Teacher's Pensions: Overblown and Underfunded
Consider some of the most important solutions for reforming the lackluster American public education system. Thinking of vouchers? Charter schools? Think again, says William McGurn, formerly a Chief Speechwriter to President George W. Bush, now a Vice President at News Corporation. His Wall Street Journal piece reveals instead the pressing need for a revamp of teacher’s pensions.
Unlike a majority of private sector workers, teacher’s unions have yet to switch to a pension system based on 401(k)s and employee contribution. Their status quo of defined benefit plans, financed by taxpayers, is both a brutal drain on state economies as well as an assurance of continued mediocrity within the ranks, McGurn notes. The assumption that deluxe retirement packages keep good teachers has resulted not only in gross overspending, but also a culture where unenthused educators feel compelled to stay in the system, lest they lose the golden prize far at the end. Rather than insuring good teachers for the kids, this pension plan keeps the tired, bored, or just plain bad ones hanging around.
The studies, the statistics, and the specialists agree: cut the costs, cut the rot, cut the pensions. That is to say, teachers must start contributing toward their own retirement funds. If the pension plans are kept unchanged, the financial burden on taxpayers will only grow worse. And it’s pretty bad as it is. According to Andrew G. Biggs of the American Enterprise Institute for Public Policy Research, public-employee pension plans are underfunded by over $3 trillion nationwide. A report from the Manhattan Institute for Policy Research claims that $933 billion of this shortfall arises from underfunding of public school teachers’ pensions alone. These numbers truly hit home when the debt is shown as passed down to individual families:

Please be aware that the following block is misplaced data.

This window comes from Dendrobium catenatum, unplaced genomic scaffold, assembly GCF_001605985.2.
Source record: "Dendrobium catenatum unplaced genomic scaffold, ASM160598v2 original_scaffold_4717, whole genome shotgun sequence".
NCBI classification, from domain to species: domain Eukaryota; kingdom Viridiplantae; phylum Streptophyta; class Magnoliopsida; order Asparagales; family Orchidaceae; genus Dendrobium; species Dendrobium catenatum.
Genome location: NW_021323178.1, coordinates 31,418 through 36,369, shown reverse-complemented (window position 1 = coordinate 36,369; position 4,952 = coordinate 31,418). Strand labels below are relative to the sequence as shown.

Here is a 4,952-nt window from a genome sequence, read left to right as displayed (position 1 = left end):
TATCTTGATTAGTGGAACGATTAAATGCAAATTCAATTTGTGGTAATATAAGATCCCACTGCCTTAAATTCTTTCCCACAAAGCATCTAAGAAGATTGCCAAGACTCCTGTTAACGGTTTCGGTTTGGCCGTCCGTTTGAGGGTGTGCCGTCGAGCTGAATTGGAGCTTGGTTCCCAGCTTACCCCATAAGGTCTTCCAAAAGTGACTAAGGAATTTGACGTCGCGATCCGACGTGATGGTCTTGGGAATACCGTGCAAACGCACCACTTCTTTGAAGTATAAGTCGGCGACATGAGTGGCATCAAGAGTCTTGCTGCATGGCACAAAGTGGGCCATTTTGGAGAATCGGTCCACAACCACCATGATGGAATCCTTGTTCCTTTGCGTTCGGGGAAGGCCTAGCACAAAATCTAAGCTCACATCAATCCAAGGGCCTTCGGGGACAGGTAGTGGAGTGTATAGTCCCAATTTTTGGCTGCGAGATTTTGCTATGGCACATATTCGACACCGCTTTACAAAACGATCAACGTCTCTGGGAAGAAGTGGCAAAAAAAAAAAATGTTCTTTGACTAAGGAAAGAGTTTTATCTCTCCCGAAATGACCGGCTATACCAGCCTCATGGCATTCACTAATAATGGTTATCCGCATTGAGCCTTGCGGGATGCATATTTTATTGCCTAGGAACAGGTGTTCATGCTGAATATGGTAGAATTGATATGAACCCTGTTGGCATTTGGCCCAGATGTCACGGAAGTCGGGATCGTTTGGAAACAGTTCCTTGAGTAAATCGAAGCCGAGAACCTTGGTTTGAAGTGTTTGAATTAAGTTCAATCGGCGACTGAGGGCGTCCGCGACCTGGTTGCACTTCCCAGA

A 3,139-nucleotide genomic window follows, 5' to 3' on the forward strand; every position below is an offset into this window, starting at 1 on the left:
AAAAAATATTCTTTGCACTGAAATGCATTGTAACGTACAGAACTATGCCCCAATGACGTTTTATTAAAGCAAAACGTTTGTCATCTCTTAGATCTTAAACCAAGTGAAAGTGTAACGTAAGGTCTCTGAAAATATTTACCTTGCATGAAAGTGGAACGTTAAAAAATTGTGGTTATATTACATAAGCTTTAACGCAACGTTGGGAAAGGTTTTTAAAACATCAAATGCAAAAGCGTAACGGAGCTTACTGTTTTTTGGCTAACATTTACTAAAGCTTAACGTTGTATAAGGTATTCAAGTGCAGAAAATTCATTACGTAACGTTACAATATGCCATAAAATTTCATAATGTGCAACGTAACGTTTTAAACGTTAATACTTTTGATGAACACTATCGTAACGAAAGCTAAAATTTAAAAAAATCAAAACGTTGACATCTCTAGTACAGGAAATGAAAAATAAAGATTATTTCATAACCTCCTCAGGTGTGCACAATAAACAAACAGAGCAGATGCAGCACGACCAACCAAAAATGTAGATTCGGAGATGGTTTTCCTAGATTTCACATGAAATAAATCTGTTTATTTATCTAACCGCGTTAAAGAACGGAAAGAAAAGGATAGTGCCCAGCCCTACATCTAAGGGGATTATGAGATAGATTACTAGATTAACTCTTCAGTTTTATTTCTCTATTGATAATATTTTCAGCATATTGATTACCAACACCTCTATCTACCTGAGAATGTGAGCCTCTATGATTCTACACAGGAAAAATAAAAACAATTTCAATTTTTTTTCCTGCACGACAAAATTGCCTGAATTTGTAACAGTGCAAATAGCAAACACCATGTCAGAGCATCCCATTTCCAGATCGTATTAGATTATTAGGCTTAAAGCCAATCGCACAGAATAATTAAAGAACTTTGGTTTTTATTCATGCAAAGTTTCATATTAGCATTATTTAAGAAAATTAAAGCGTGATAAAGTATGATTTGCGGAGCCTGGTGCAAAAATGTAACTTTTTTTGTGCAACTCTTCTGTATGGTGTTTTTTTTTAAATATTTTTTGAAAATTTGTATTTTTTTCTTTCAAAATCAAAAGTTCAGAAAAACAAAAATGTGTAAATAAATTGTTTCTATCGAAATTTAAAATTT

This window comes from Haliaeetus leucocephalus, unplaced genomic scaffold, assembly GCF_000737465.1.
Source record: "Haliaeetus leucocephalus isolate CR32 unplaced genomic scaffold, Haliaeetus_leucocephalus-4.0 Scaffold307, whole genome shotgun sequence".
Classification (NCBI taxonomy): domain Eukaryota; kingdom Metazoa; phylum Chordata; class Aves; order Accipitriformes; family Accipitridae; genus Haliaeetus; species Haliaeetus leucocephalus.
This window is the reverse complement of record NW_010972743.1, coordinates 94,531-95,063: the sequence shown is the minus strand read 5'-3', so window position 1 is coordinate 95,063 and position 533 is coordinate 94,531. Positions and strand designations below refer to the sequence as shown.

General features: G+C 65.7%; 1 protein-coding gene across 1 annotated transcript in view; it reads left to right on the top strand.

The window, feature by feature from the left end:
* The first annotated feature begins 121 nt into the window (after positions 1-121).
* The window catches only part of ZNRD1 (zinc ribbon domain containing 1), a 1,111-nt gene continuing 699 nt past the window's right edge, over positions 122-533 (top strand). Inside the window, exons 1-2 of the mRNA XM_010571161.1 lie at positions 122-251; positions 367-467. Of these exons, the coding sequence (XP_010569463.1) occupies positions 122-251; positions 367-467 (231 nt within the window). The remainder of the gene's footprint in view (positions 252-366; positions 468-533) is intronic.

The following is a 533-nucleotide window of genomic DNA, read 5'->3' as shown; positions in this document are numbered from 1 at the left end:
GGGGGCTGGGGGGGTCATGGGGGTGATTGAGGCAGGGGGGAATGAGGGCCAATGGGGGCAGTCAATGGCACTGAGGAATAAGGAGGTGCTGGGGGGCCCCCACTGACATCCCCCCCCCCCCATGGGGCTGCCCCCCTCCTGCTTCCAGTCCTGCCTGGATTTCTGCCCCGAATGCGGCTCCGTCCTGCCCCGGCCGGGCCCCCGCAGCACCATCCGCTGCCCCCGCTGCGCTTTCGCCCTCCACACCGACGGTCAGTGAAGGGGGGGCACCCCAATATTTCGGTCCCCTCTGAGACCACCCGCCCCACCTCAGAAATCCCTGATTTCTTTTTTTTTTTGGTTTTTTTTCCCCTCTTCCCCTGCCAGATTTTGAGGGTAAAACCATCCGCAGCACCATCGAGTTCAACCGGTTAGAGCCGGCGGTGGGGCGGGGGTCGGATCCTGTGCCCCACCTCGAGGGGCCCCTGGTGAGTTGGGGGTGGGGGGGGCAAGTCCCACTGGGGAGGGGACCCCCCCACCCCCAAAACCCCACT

Even with such stark numbers, rousing support for pension reform is no easy task. Avoiding it at the behest of the teachers’ unions, state legislatures have massaged their liabilities, taken out additional loans, and issued shaky bonds. They’re not doing themselves, much less their constituents, any favors.